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THE ALBUQUERQUE MORNING JOURNAL MONDAY, DECEMBER 11, 1911.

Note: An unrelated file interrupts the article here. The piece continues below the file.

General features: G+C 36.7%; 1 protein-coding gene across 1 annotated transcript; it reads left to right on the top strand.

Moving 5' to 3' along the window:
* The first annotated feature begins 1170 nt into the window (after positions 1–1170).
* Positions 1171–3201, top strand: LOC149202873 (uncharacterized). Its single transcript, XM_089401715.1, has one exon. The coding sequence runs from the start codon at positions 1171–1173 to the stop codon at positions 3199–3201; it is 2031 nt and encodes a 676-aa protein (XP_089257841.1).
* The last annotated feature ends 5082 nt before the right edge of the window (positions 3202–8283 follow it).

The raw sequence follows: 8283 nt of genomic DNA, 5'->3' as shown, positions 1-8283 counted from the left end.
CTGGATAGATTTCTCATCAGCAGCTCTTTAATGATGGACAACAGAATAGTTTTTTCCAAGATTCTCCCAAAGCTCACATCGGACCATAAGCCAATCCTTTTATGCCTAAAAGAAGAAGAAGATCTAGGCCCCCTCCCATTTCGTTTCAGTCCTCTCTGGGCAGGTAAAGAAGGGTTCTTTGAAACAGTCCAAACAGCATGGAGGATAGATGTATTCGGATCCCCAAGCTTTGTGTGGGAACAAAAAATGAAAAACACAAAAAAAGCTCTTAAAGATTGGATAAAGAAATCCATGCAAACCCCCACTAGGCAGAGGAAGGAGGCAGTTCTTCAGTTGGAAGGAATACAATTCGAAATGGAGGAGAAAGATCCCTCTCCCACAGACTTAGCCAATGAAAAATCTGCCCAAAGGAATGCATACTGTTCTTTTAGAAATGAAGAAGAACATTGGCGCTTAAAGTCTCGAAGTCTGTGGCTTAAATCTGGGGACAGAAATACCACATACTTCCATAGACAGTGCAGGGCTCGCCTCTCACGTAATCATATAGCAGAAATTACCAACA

THREE A 1 n U R n ID run i o HOPEH DISCUSSES NEEDED CHANCES II RULES Princeton Football Coach Fav ors Modification of Forward Pass; Would Reduce Ground to Be Gained. Coach W. V. Roper, who brought the Princeton Tigers to the front this year in football circles as the cham pions of the big eastern elevens has his own ideas as to what changes are necessary In the rules to make them better and to Improve the game. Coach Roper has had a world of ex perience and therefore is competent t talk about the proposed changes. ,He differs from many of those who would remain on the side of the con servative authorities. He would not return to the old game of beef and braun where Injuries were so com mon. Coach Roper believes that the rules for kicking should be changed so that on a kick both teams are onslde when the ball touches the ground. Ho would reduce the ground to be gain ed in three downs Yrom ten to eight yards and would give alternate, kick offs to each team. In recent article written for th Washington Star he states his beliefs as follows: 1 nu yvnin ubf we i t tins cut hihiup, unanimous demand from tKe heads of most, if not all, the large education-I Two years ago there was nn almost al institutions In the country to change the football rules then exist ing. This demand was made on the score of the danger of the game. When the rules committee met in the winter of 1910 their main thought was: "How can we make football less dangerous for those participating In the game?" They quickly reached the conclu sion: "Abolish the rule allowing as sistance to the man carrying the ball." The last two years demonstrated; the wisdom o'f this legislation. Foot ball has become safe that is, as safe as any game can be where there is nnvsicm coniaci anionic me iiii.vn.f Football today is as sale as baseball, hockey or uauKcuiuu una moio than wrestling or boxing. In the last two years at Princeton on the varsity and freshmen football squads, numbering over a hundred men, there has been one serious acci- dent, a broken leg. On baseball andj wrestling teams of the past season men have beeh prevented from play ing by injuries of a more aerjpus .na ture. J ' - I lay this emphasis on the necessity of maintaining the safety of the game nights In every alternate week at the because, In my opinion, there should armory and two nights on other be no meddling with the rules which' weeks. Besides this the boys will be prevents assisting the runner. This given plenty of chances to work out rule should remain as it Is today, tit the V. M. C. A. gymnasium. In There is a great hue and cry In some the men who appeared hist night tor quarters to change the rules. And, practice there 1 the making of a while the football rules need some a:- good team at the Norma and the terations. they also need simplifying hoys are going to do their best to lust as badly. There are too many defeat the best teams in the state, points that need Interpretation and Among those who reported for prac too many artificial restrictions in the tico were Carl Kllis, Clare Koogl. r, rules j Larrazolo, Omar Harker.Marion Bar- Ana one 'of the most important ker, Comstock JhompMn. "ItBd things to be considered is the juris- Callegos, "Whistle" McCulbjugh. diction of officials. In the first place, Ip Sanchez, Sena and D. Hoskins. there are too many under the present rules. Three competent officials are plenty. The umpire has too many duties as It is, and he certainly should be relieved from the arduous job of keeping time. In the last minute or so of each quarter he Is practically able to do nothing else. Utwxmrilv u'l-iv ninkp n ball be kick- ed from a point Ave yards behind the feature event at one mile at Juarex line of scrimmage, and why make the today. She took the lead early rir; kicking team onslde after the ball has won gallt.plng ty two lengths, inn truck in the field of play twenty mare was second choice in the bet yards from the line of scrimmage, ting, the talent faring badly in the and not onslde after the ball has gone betting. Kesults: ,, nineteen yards and a half? Is this First race, seven furlonga: Nannie not absolutely an artificial ruling? Mcl.ce. 6 to 1. won; This le Hose, Could not the restrictions hedging to 2, second; Hani Connor. 5 to 1, in a kicked ball be removed. Would o ot,.iir.w thnt anon nn a kick. ! ,i hull tnoebed the cround both nrv. woro onulile (ill the bill much better? This would encourage a r? Stage and Auto Line DAILY EXCEPT SLNDAT Leave Silver City, 7 a. m. Arrive Mogollon, 4 p. m. Leave Mogollon, 7 a. m. Arrive Silver City, 4 p. m. Special cars on request. Call or address C. W. Marriott, Proo Sliver City. N. M A FAIR RETUKN is all that can be ckpectcd for your money. When we serve you with bread, rolls, cake, pies, etc., you're as sured of getting the best bakery pro ducts obtainable. Our goods are made In the most cleanly surroundings and strictly pure. Fresh dally, and al ways toothrome and wholesome. PIONEER BAKERY 207 South First Street g j t?r i I 71 n turn punt and even a return kick off. I In these two plays the scoring puss, i billtiea would be many and varied. ny allow the team kicking off In the first half t do so in the second 7 In a game between two evenly bal anced elevens losing the toss mean that your chances of scoring are less ened nearly 50 percent. Should the forward pass 1k kept? There are many who favor It reten tion and many who believe it should le eliminated. To my mind the for ward pass is a departure from foot hall, and today is go hedged about by technicalities that it merely serves as buffer on the defensive backs in cer tain quarters of the field. If the for ward pass must be retained, let the rules be so modified that it is at least possible to make a pass with a fair chance of success, and do not restrict It to five yards behind the line of scrimmage. ' The most important change will no doubt have to do with the number of i yaras to De Rained and the number of downs allowed. Steady rushing should not ne encouraged too much. In my opinion three downs are ample. As' to the distance, it should be uniform! and whole length of the field. Might! not eight yards be a happy medium between ten of the present day, and live of the old game? I FAST BASKETBALU . Ill Ail I T UOZeil nUSKV AthletCS Tlim UUt , n i' nr 1 I IUr nUUIUtJ LIII5, rXUUKItT . ' . ' , r and Comstock Assured of C.l i 1 UlUOl TEAMFORNORMAL UNIVERSITY I who opposeii rum. in me im j gnme he broke through and blocked Special Corrf.iH.ndem.e to Morning .Jm.rnall " "ro kick In the del. nest "tanner. Las Vegas, N. M., Dec. 10.-a As ends. Carlysle of New Mexi o. round dozen huskv basketball play- ' " Agricultural 1 o lege ers answered to the call for cand;-, been selected. ( arlysie played dates for the boy's basketball team at consistent game throughout the sca the Normal university last night and n. lie displayed great ability In the first practice, which was hold breaking up the Interference and In the Armory, was a success from 1 the only touchdown mat e ugali s start to finish. A number of the men be Agrleultura ( ollcge dur ng he who held down positions on the team Benson by his steu. lines In n p tin ..... . .i- forward ltusscs. Host is respousllilc ihsi reason weie hiiiuiik ioe cuiiu: - , . .. - - . dates and the prospects for utiles anu tne proRpcciii lor a gouu team for the university are excellent. .v... . .... i... ... ...... Practically all of the men who play-: ed football on the Norms! tqund dur- . ,ing .the psust season reported lor. a try-out and the competition for po-j siuons on tne team win oe. aeen. Kills, who wa9 the backbone of the basketball team last )'' ' with the tearn, ' and Kooglei u"u .. . urn out for the team. 11 nas oeen arrangeu s that the boys will practice three' RACE RESULTS. At Juarez. Juarez, Mex Dec. 10. Before ft fine Sundav crowd, Meadow, carry- Inir 12!i Ito unds. easily capturert the third, lime, Second race, Foiling, mile and a quarter: Frog, 9 to 2, won; Ocean Queen, 3 to 1 second; Marigot, 16 to third. Time. 2: OS 2-5. 'Third race, selling, six furlongs: Meddling Hannah, 13 to 5, won; Fern I... 2 to 1, second; Signer, (i to 1, third. Time, 1:14 2-5. Fourth race, handicap, one mile: Meadow, 3 to 2, won; Aw, 20 to 1, second; Arasee. 6 to 5, third. Time, Fifth race, selling, five and a half furlcnga: John Griffin II., 9 to 10, won; Hold Finn, 13 to- 10, second; Lvte Knight, 5 to ,1, third. Tunc, 1:06 4-6. , , Sixth race .selling, six furlongs: Henrv Walbank, 13 to 5, won; Hidden Hand, 12 to 1, second: L. M. Kckert, 9 to 1. third. Time, 1:13 4-5. For good saddle horses by hour or day, call the Grannis Riding School. 114 W. Silver. Phone 1030. The Season's Theatrical Event. The appearunce In the near future of Chas. Klein's play "The Lion and the Mouse" at the Klks' operu bouse Is arousing no end of Interest. W ith out doubt this will be the one big event of the season and Indications are now, before the dale Is announced, that the company will do a record business. fr MoVey Whips J"' Lester. Hrlsbane, Queensland. Der. It. Sam McVey of California, heavy weight champion pugilist of Australia, defeated Jack Lester of Cle Elum, Wash, today in the eighth round. Mcr Vey hud all the better of the fight, which was scheduled to go ten rounds. Lester showed plenty of pluck and took the extraordinary amount of punishment about the head and ribs. Trinidad to Slugr- Eight. Pueblo, Colo.. Dec. 10. Patsy Brannlgun of Pittsburg, and B?nny Chaves of Trinidad, were tonight matched to meet in Trinidad Christ mai day for a $500 side bet befort tho Trinidad Athletic club. If you want a good riding hors call the Grannis Riding School, 114 V, Silver, rhone 1030, New Mexico Is Given Four Players In Selection of All-Southwestern Eleven Allen Picked For Center, Hamilton For One of Tackles, Car lysle As An End and Gladding As a Half-Back; Other Men - Composing Team Include Pomeroy, El Paso Military Insti tute, and Barrett, Arizona, Guards; Quesenberry, Agricul tural College, Tackle; Boat, , Agricultural College, End; Riggs, Arizona, Quarterback and Captain; Rollctti, Arizona, Half-Back; Houseman, Agricultural College, Fullback. a A A ai i, - sorTiiT.si K.n nxnr. HAM. TKM SKASOX mil. Center Allen. New Mexico. Guards Pomeroy, Kl Paso Mili tary Institute: Harrett. Ari zona. Tacklts Hamilton. Now Mexico: ljuesenberry. Agricultural Col lege. Knds ltoat. Agricultural Col lege, Curlysle. New Mexico. Quarterback and Captain lllggs, Arizona. Halfbacks Uoltettl, Arizona; i; landing, New Mexic o. Fullback Houseman. Agricul I urn I College, The selection of nn all-southwesl- tru football team for the season of 1911 Involves some difficulties be cause of the few games played during the year, and also because the teams being so far distant from each other it w.is almost impossible to get to them and see each game. This, how ever, has been partly overcome, and the result is as above. The reasons for the selections ar pretty well defined. Allei) of New Mexii-o was the im st consistent play er at center in this seitlon. All hough somewhat light, in four match gamek played he never fumbled once In pass ing' the bull and showed himself use ful In ,fr, .im.. ami defense Tie seem- hl,ve ,e "m',,m,y lnsin,,t ol knowing where the bull was at every "'omeni oi piay. ! i s ev.uemp. In every game, in his recovery or tlu nan, ,i,r f- back of either li . I I ... -nA.nA i tit I. ubl, nlu.-t til MIU". M'fUiri ' I"- with- squeeze through the line no miittot ." , , ... ,,r , f,,r lu-n nf the small score victories ol - ., . . 11.1,1.,.,. mi. the year for his team .kicking go sis from the field both against rA. I aso - against Kl 1'aso the i le 1 th w ,.", "r 2V,,l rl,-k- breaking up Interference and rlieck !nir !t satisfactorily. For tackles, Hamilton ( t ;ew ;iei- - 0uPSpnl)(,rr.. of the AKrlcultur- " Lart Tglven nr. fcrence for the lt,, ....... .. , I....L. -, 0,1,1,1 tit IfirrV- reuuii iiitiv umi v.r,v , .. - i a,,ru,.lnli fit IIS '"g lne ' ' ' ..- This Week Will Witness Series of Important Conferences in New York of National Com mission, ' IHr Morning Journal Snerlnl leaned Wire. New York, Dec. 10. The baseball year 1912 virtually begins this week. Members of the supreme council of the o'amo, heads of several leagues and presidents of many clubs are already in the city, holding informal confer ences. New business of the week will In clude action by the national commis sion on the elevation of the American association, the Pacific Coast league and the Eastern league to the new double "A'' class. The respective presidents of these leagues had all arrived in New York today and with Secretary .1. H. FHrrell of the nation al association of baseball clubs, were In consultation all afternoon. The league representatives expres sed confidence of favorable action on the new rating. Mr. Harrows iilso be lieved the proposal to cull the Fastorn league tlie "International league," because it includes two Canadian clubs, will go through. "Harmony" was the theme of Na tional league magnates. Opposition to the re-election of President J. T. Lynch of the National league was not evidenced today . The meeting of the American league will begin tomorrow and It Is said President Johnson is bringing evidence In connection with the ticket spiculation in the recent win Id's ser ies with blm, President Hermann has a new manager for the Cincinnati team and bays the announcement will be a bl.; surprise. Welsh and Baldwin Matched. New Orleans, Dec 10. Freddie Welsh, the Fngllsh lightweight whose match with A l Wolgast on Thans giving Day was called off when the latter vas stricken with appendicitis, has agreed to meet Wattle Baldwin of Boston, for twenty rounds at the West Side Athletic, club here January 14, according to announcement made to night. REPUBLICANS BUY SALT LAKE PAPER: Ogden, I'tah, Dec, 10. The Morn ing Examiner announced today the purchase of the paper by J. V. El bridge, Jr., and other republicans' of finlt Loke City. Mr. Elbridge is United States asayer. Lelloy Arm strong will assume editorial charge. The Exn miner belonged to William Clansman, proprietor of the Evening Standard. BASEBALL YEAR OF iSTEPSH 1812 OFFICIALLY OPENS TOBAY were made through them at any time h VAMGI.n In ... .1... uhiik ti, linn I they were aggressive and played well j against every team they were put up against during the season. i Fir guards, Pomeroy of El Pato I Military, and Harrett of Arizona. were easily the best. Pomeroy seemed to he the only man in the Kl Paso link able to hold his position against of fense attacks, and at the same time work well on the offense. The same can be Bald of Harrett. Harrett was bucked against the best guards In the territory during the year and lost none in the trial. The back fie!,i was harder to de termine becaus,. 01 the general good quality of the men possessed by all the teams in the southwest this year. In comparison with the work of all other quarters In generalship and running back under punts, Itiggs of Arizona was unquestionably the pes: man In the southwest this year. Ho was, however, closely followed by Hill of New Mexico, who with more ex perience will khine a a rtur, and Chenowerth of Kl Paso who was un fortunately forced to retire from some of the games on account of Injuries. Itlggs' additional experience over these other two men entitles him to that position. HalfbHcks -In determining a foot ball team it Is nlwuy necessary t have a back field able to make good line plunges for considerable gains, good kickers, ami fat, hetidv tin klers At this work Tiollettl of Arizona and Gladding of New Mexico outclass ail ci tnpetitors. Hon, are faht men who understnnd the game. Holleitl's accuracy in throwing the forward pass, his weight and ground galnliu ibllltv would entitle him to n posi tion, while Oladding's all-around abil ity on offense and defense easily give him the preference for the other po. sltlon. In addition to this Ula.Viliig'i ability to boot great distances when needed make him a tower of strength. Cladding Is fast, and during the sen son several times punted out of dan ger and ran flown the field downing the man with tbo ball before he could make any appreciable advance. At fullback, an aggreslve heavy line bucker Is needed to back up the line, and rush through quick open ings made by such tackles us Ham ilton and Qui'Senberry, In work of this kind Houseman of the Agricul tural, college proved himself Invalu able this Vfar " WH" easily the peerrf an fullback ii the field. His wfigh Is lb his lilvor und with (ill this he Is fast and accurate. AIL things eynslilvred the above se ieetiqii foi ii nil-Southwestern team linu (1 Apfuilt le could flefeuXiny aggregation that can . . v.... - , lia I li.ill.i. .mil hur.ml V ' , ..,.. .1" TO ORGANIZE CITY LEAGUE Representatives of Basketball Teams in Albuquerque Meet and Launch the Preliminary Plans. A meeting of representatives of all the basketball teams In the city was held yesterday afternoon ut the Com mercial club and plans were laid for the organization of a city league to conduct basketball games In this city during the winter. Superintendent John Milne of the public schools, wn elected temporary chairman of the meeting, with 1. II. S. lluggett, secretary; There were present II. H. Con well, C. II. Lembke and H. W. Areus, rep resenting the university; J. 10. Codell of the business college; professor Ml'ue, Luis llesselden, Harry Frank and Joo McCannu of the high school; Captain W. F. Itrogan of the national gi'-rd, find Will McMlllIn represent ing the city team. The condition of the armory, the only uvailalile hall In which the games can be played was discussed, and It was decided to see if some ar rangement could not be made so that It could be secured for the games as well as a place for teams to practice. A committee composed of II. 11. ConweM, university; J. E. Oodell, bus iness college; Joe McCanna, high school: Will McMillln, city team, and Lieutenant Hunter of the national guard, was appointed to draw up a plan of organization. C. It. Ellis of the animal Industry bureau, an en thusiastic basketball fan, was ap pointed ex-offlclo member of this committee. A meeting of the com mittee has been culled for Wednesday afternoon. The question of seating the crowds, as the armory has no chairs or bench es, was taken up, and Luis llesselden was appointed H committee of one to see about the cost of benches to seat from three to five hundred persons. Should the committee on organiz ation not be ready to report, another meeting will be called for next Sun day afternoon ut the Commercial club parlors to act on tho report. Messrs. Kllln nd lluggett were ftp pointed a committee to confer with the members of tho armory board with regard to obtaining th hall and fixing It vp for the games, A PRETTY UrO. WOULD MAKE A NICE CHRISTMAS Pltl'SENT. inxSt Pm Vina Huus $1.75 ftOxAO Smyrna Kims 2.25 :tfix72 Hinyrtm Hugs B.Mi Cni-pot Sweepers 2.50 White, all wool, bed blankets 85.00 and 7.00 10x21 Framed Pictured .Oe A line of iloekM from 7flo to B.50 THE MAZE. VM. KIEKE. Proprietor. 11 boutll First SI, E TAKEN SIX-DAY BICYCLE IS SQUARE GARDEN Thirty Riders, Representing Fifteen Teams Are Contesting in Gruelling Speed Exhibi tion. (Br Muralac Juanul Wim-lal I Win.! Xew York, IHv. II. Thirty riders representing as many tennis, started t 1 2 : 0 1 o'clock this morning In the nineteenth annual six-day bicycle race in Madison Ku.ua re garden. Three as a yell from the big crowd that filled the amphitheater as the start ing rlgnal was given, ami the riders bioke sway on their first circuit of the ten-hip. to-the-inile saucer track. At the cud of the first lap Leon Ceorget Kd the bunched riders. Ai the end of the first mile, whbh was made in 2:34, K. A. Pye, the Austral ian, who teamed with Klmer Collins of Itoston. was making the puce. The score for the first hour was 24 miles and lix laps with Ceorget leading. The old record is 2 '." mailt; by Anderson and Vanonl in ISO. Ibiring the running of the nlniit mile four riders went down in a Leap but none was injured. Mpslxe of France in relieving his partner Van llouwacrt. whs responsible for the mix-up In which Wiley of Syracuse and Koglcr were thrown. At 2 o'clock the end at the second hour, the bunched riders led "t that time by Ceorget, had reeled off forty-eight miles and one lap. The rec ord for tho second hour Is fifty miles and one lap, made by Ltfol oiic;ute and Paber in l!aS. There are seventeen eastern riders In this year's line-up and Your from Han Francisco, Consphioiis emis sion in the entries Is Walter Itutt, the great Ceriiian sprinter, In bis plact Willis Lorens, the present sprint champion of Cermany, came and ha as a mute Kurl Saldow of Cermany. This pair won the ecetit internation al six day race in llcrlin, Tho American sprint champion, Frank Kramer of Lust Ornnge, N. J., and James Moran of t'helsa, Mios., make up one of the favorite teams. Moran, with Kddle Hoot of New York, formed the winning team ol last year's race, but Kramer novel negotiated the six-day grind. Jackie Clarke, the Australian tltU holder, will be paired with Jca Fou ler of Mrooklyn. The full list of starters Is s fol lows: 1 Willie Lorens. Germany, and Kar .Saldow, Ccrinuny. 2 Leon Ceorge, France, and Mau rice llrocco, Italy. 3 tlctav LapUe, France, and Cy ril Van ltouwMcrt, Ilelgluni. 4 Frank Kramer, Lust Orange, N J., nnd James Moran, Chelsea, Muss 5. Joe Fugler, Hrooklyn, and Jackie Clarke, Australia. 6 Kddle Hoot. New York, and Fred Hill. Huston. 7 William (Pedlar) 'Palmer, Aus tralia, and Fred (Jumbo) Wells, New Zealand. H K. A. Pye, Australia, and Elmei Collins, Huston, 5 Alfred Malsted, Han Francisco, nnd Peter Drohuch, Huston. 10 John Hcdell. Long Island, and Menus Hcdell, Long Island. 11 Crassy ltyan and Frunk Cava naugh, Newark, N. J. 12 Ceorge Cameron, NewYurk.nnd Jake Mu gin, Newark, X. J. 13 Frank Calvin, New York, nd George Wiley, Syracuse. 14 Lloyd Thomas, Han Francisco, and Charles Stein, Hrooklyn. 15 Walter DeMarn, Kan Francisco, and Percy, O, Liwrence, San Fran cisco. I'OLFl KIDNEY PILLS. Conic In action, pick in results. Will ure any esse of kidney or bladder dsorder not beyond the reach ol nedkine. Po not accept any substl-ute.--J. 1L. O'Klully. SPECIAL INFORMATION ON PARCELS POST Washington, Dec, 10. Complete In formation of the operation of the par cels post In twenty-one foreign coun tries has been compiled for the use f the senate coimiiiltew on postofflcet ind post roads, to be used 111 con sidering proposed legislation to es tablish a parcels post In the United States. The statistics show that where the parcels post operates, packages form (he smallest part of the malls. Sen ator lloiirne, chairman of the com mittee, says that under tho parcels liost rates proposed, fourth-class mill! matter could be doubled or trebled without embarrassment to the depart nent. 1 OKLAHOMA INTERESTED IN WESTFALLS' RETURN Guthrie, Ok!a Pec. 10, Ilufiis H Thompson of Hupalpa, ()kla am' Judge K. W. Lane of Tulsa, attor neys for the state banking board, left tonight for Phoenix, Ariz., to be there when Governor Hloan passes on the case of John II. WestVall and ''rank West fa II, former bankers ol .Supulpa, for whom Sheriff Mart Mur phy of this city, went to Arizona with requisition papers two weeks ago. Ther0 are nine Indictments against the Westfalls. Thompson said the state bunking department lost len, 000 as a result of the tallure a year ago of the Creek Hanking and Trust company of Kapulpa, which the West falls controlled. MURDERER OF MRS, KAUFMAN IN CUSTODY Chlcngo, Pec. 10. -The murderer of Mrs. Wattle Kaufman wns reported under nrrcft late tonight when police officials received from relatives of the dend woman papers guarantee. Ing payment of a J2.000 reward offor ed for the capture, Mrs. Kaufman was shot and killed on the North Side a week ago by a. hold-up man who Jumped from un aufomoblbt. Without opiates or harmful drug of any kind Foley's Honey and Tr Compound slops coughs and cures colds. Pn not accept any substi tute. -J. II. O'ltlelly. RACE IN MAO JOHNSON RIDDLESTUHKEY DECIDE! INDIAN BUREAU CHARGES Former Chief Officer Reviews Remaikable Events Which Led Up to His Recent Resig nation From Service. fpertal Correopoodrar to Moraine Joaraalj Washington. IVc. 10, Today Fvrmer Chief Officer William E. Johnson of New Mexico, threw a bumbshell Into the Interior depart ment In his "answer" to the "charg es" which Assistant Secretary of the Interior Samuel Adams mulled to Johnson on November 29, and which lie gave out to the newspapers the same day. When Johnson resigned last Sep tember, according p the American Advance, organ of the national pro hibition party. Adams gave out n statement to the newspapers 'hat there was nothing against Johnson a character or Integrity and highly complimented his work. A little Inter Secretary Fisher told Clara It. True in New Mexico that there were "no charges against Johnson." Johnson's resignation was accepted by Adapts, which Is equiv alent to a clean hill of health, official ly, for It Is inconceivable that the de partment would have accepted John son's resignation so readily IT there were charges against hint which he refused to meet. Johnson's explanation of this phe-' nomenon is an absolute denial that any charges w hatever were presented to him or to which his attention wns called In any way. lle asserts that I an emissary from Adams' office came to him, after be hud announced hi Intention to resign, and proposed that he would bp permitted to resign pro vided he Would go away und "keep his mouth shut." Johnson peremptorily refused and challenged the officials to dismiss him. I'pon their' failure to dismiss him. he resigned and Ills resignation was regularly accepted. Then stories of Interior department scandals began1 getting into the news papers everywhere; stories of out rages perpetrated upon the Pueblo Indians of New Mexico because theyj (injected to a uipior dealer having charge of the education of their children; stories of the devastation of Indian binds by the cattle of politic ians und when the Judlans protested too loudly, a plan was suld to be on foot to rob the Indians of the lands themselves. These sickening stories of robberies of the Indians, extortion, neglect, whisky peddling: and multi tudes of scandals exasperated the people. It was also coming to tie generally known that last May Secretary Fisher sent to New Mexico a personal rep resentative in Shelby M. Singleton, attorney Tor the Chicago Cltlnens' as sociation, to make a thorough Inves tigation. Singleton's report Is said to be a sweeping and terrific revelation of the chronic maladministration of Indian affairs In New Mexico. When the report whs bunded In, after weeks of thorough Investigation, Secretury Fisher was In Alaska, and It Is said that those In charge during his ab sence strangled the report. There upon Assistant Secretary Adams whitewashed the whole affair and everybody in the department turned to the task of hushing up the whole smudge. Singleton was disgraced and humiliated. Hut the going out of office of Chief Johnson was accompanied by a vol canic eruption In the newspapers in which numerous Indian scandals came to the surface. This caused great confusion In officialdom und something hud to be done. So Secre tary Fisher gave out an Interview to the newspapers Hinting that Johnson had resigned rather than meet cer tain "definite charges," which were said to have been preferred against him. Various temperance organisa tions begun writing letters to the In terior department asking for copies of the "charges" which the secretary said hud been preferred against Johnson. This put the Interior de partment In a hole, boranse they could nm produce the copies of the charges which they alleged to have. To dodge tho isrue the department begun writing lettera, not about "charges," but n Lout verbal "crltl I'lsms" against Johnson. Then Johnson himself came to tho front and formally requested from the department copies of the charges which the secretary said the former blf had icftised to moot, This was gutting down to "brass, tacks," nnd something hnd to come. In default of "charges' which It wns claimed, were prepared for the occasion by Secre tary Adams and given out to the "newspapers on November 2. Today Mr. Johnson made public his reply to Secretary Adams' letter of charges. The reply I" a sweeping and terrific "enmnback" upon the in terior department, revealing alleged fresh scandals, double-dealing and In trigue r that brunch of the govern ment, A Sanfoid'M Follower Piny for Him. Durham, Maine, Dee. 10. The members of the flock of the Itev. Frank W. Stimlfonl, leader of the Holy Ghost and l' Hooloty, who Is now under bonds awaiting sentence on the charge of being responsible for the death of "lie of his followers, spent the entire day In prayer for his safety. Mr. Sandlurd did not appeal publicly at Shlloh. While the service was being held In the temple others of the faithful were engaged In the tower of the main Shlloh building In continuous prayer. All lat nlglit nnd today pray ers were offered from the towers, the praying ones being relieved from time to time. The vigil continued tonight. AnKTlean Arrested as Spy. Pan Diego, Cal Dec 10, John McDonald. 35 venrs old. who claims t,i be a former FriHed States roldler . and a resident of Clipper, Wash., 1s under arrest at Tlu Juana, Lower Ciibiornla, and Is to be taken to En sciiada tomorrow, to lio tried as a spy. I'nlted Stales Consul Slmplch at Fnsenada has been asked to look out for McDonald's Interests. McDonald appeared at a railway camp about eight miles from Tin Juana last Thursday night. He had two rifles and ammunition. He raid that he was on his way from F.vcrctt, Wash., to take a Job that had been promised In Mrlco. On the day fol lowing ruralcg arrested him and took him to Tla Juana, TO BANISH ALL ITALIANS Subjects of King Emmanuel Must Leave Gallipoli Penin sula, Dardanelles, and Alsc Symrna. Bt Mornlns Jonrn.il Mpwlal Iswd Wlre.l Constantinople, Dee. lt. The Con stantinople newspapers announcf that the Turkish government has de cided to banish most of the Italians from the l! tlltpoli peninsula, the ter ritory around the Dardanelles and Smyrna. It is said the expulsion will become effective In all tho principal cities. 1TAI.IWS ;1VF. IIVK days to urrt orr Smyrna, Doc. 10. the police au thorities have issued orders lor the departure of all Italians from this district within five days. Pretty Soubrette With Rich So prano Voice Pleases Big Au diences at Popular Vaudeville House. The Comedy Coltons, "Two In lied," are to be the feature In the vaudeville line this week at the Crys tal. Miss Colton Is a pretty soubrette w ith a rich soprano Voice, which con trasts beautifully with the voice of the ritllcuously rigged comedian In red, who In her antlpode In every point of get-up or degree of pulcil tude. Mil's Cotton's rendition of a state of Inebriation lN a scream her Intox ten'.'d laughter Is a must contnglot-a mirth compelling laugh, such as has lo ver been heard here. Their anima tion is unlimited und the song "If I Duly Had My Way" Is Immense. Noted Suffrage!!! Dead. ' Vancouver, It. C, Dec, 10. Sarah Sawyer Iimpheiir Jones, M. D., first president of the first woman's suff rage organisation In Michigan, and a lecturer on temperance and suffrage, died at the home of her daughter near Vancouver, late yesterday of pneu monia. Dr. Jones was til years old. llONVLLL.V.U'(.H AI TO LINK (Carries P. S. Mull.) 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